In 1840, British scientist Warren de la Rue developed an efficiently designed light bulb using a coiled platinum filament in place of copper, but the high cost of platinum kept the bulb from becoming a commercial success. And in 1848, Englishman William Staite improved the longevity of conventional arc lamps by developing a clockwork mechanism that regulated the movement of the lamps' quick-to-erode carbon rods. But the cost of the batteries used to power Staite's lamps put a damper on the inventor's commercial ventures.
Joseph Swan vs. Thomas Edison
In 1850, English chemist Joseph Swan tackled the cost-effectiveness problem of previous inventors and by 1860 he had developed a light bulb that used carbonized paper filaments in place of ones made of platinum. Swan received a patent in the United Kingdom in 1878, and in February 1879 he demonstrated a working lamp in a lecture in Newcastle, England, according to the Smithsonian Institution. Like earlier renditions of the light bulb, Swan's filaments were placed in a vacuum tube to minimize their exposure to oxygen, extending their lifespan. Unfortunately for Swan, the vacuum pumps of his day were not efficient as they are now, and while his prototype worked well for a demonstration, it was impractical in actual use.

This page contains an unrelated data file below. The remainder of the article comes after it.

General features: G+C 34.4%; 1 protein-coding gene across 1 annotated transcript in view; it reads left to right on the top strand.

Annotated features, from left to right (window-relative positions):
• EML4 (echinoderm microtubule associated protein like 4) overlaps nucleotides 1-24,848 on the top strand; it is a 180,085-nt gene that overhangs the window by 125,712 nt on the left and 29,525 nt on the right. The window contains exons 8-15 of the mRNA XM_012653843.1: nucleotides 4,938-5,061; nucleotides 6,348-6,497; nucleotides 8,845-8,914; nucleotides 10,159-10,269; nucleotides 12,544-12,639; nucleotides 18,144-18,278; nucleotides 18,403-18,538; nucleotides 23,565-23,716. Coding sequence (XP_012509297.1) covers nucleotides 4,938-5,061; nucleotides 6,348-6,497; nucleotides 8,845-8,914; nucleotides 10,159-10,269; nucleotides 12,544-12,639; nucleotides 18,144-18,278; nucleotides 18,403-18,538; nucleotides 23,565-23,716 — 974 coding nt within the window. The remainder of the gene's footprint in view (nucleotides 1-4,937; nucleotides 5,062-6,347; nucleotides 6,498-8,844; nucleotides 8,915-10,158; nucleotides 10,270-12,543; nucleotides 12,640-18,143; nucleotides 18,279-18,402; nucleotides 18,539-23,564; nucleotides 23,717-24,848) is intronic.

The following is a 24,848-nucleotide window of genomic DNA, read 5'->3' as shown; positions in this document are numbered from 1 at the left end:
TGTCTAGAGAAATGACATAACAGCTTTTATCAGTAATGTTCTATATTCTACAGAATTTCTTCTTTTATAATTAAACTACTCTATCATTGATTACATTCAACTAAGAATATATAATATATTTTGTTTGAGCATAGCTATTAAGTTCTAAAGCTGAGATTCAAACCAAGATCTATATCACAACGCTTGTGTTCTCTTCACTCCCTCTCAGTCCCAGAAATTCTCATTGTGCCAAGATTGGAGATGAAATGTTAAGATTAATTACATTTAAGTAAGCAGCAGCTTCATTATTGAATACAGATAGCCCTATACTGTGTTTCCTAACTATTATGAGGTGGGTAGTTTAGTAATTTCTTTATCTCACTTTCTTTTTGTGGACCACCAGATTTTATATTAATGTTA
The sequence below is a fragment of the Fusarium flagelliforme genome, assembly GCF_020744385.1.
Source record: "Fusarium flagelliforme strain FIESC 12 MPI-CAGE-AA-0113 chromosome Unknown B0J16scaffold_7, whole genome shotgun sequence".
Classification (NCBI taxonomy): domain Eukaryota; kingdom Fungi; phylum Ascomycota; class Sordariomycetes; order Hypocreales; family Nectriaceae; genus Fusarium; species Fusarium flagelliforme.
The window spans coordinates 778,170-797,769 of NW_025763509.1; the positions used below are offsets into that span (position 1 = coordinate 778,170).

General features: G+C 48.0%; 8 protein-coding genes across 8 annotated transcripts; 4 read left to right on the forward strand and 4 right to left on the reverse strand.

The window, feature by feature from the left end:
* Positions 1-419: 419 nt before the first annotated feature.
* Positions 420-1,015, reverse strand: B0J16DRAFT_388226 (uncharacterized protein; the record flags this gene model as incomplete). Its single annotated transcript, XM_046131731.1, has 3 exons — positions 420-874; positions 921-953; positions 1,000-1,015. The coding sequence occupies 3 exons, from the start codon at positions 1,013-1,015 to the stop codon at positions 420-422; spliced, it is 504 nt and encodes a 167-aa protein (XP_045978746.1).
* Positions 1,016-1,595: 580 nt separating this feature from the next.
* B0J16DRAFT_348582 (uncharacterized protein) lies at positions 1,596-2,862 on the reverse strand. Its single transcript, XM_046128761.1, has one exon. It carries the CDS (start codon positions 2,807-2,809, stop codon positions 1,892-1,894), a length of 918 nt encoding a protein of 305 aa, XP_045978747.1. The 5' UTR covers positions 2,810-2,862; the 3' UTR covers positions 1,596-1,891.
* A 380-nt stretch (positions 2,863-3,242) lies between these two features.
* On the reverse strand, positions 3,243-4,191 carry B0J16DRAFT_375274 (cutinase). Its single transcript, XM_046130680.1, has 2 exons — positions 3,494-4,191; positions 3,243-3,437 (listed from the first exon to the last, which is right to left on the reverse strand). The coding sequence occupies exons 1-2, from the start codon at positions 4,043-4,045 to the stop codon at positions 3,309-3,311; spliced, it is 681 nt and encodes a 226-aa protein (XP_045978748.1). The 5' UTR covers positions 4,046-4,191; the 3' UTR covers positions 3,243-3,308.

Edison realized that the problem with Swan's design was the filament. A thin filament with high electrical resistance would make a lamp practical because it would require only a little current to make it glow. He demonstrated his light bulb in December 1879. Swan incorporated the improvement into his light bulbs and founded an electrical lighting company in England. Edison sued for patent infringement, but Swan's patent was a strong claim, at least in the United Kingdom, and the two inventors eventually joined forces and formed Edison-Swan United, which became one of the world’s largest manufacturers of light bulbs, according to the Museum of Unnatural Mystery.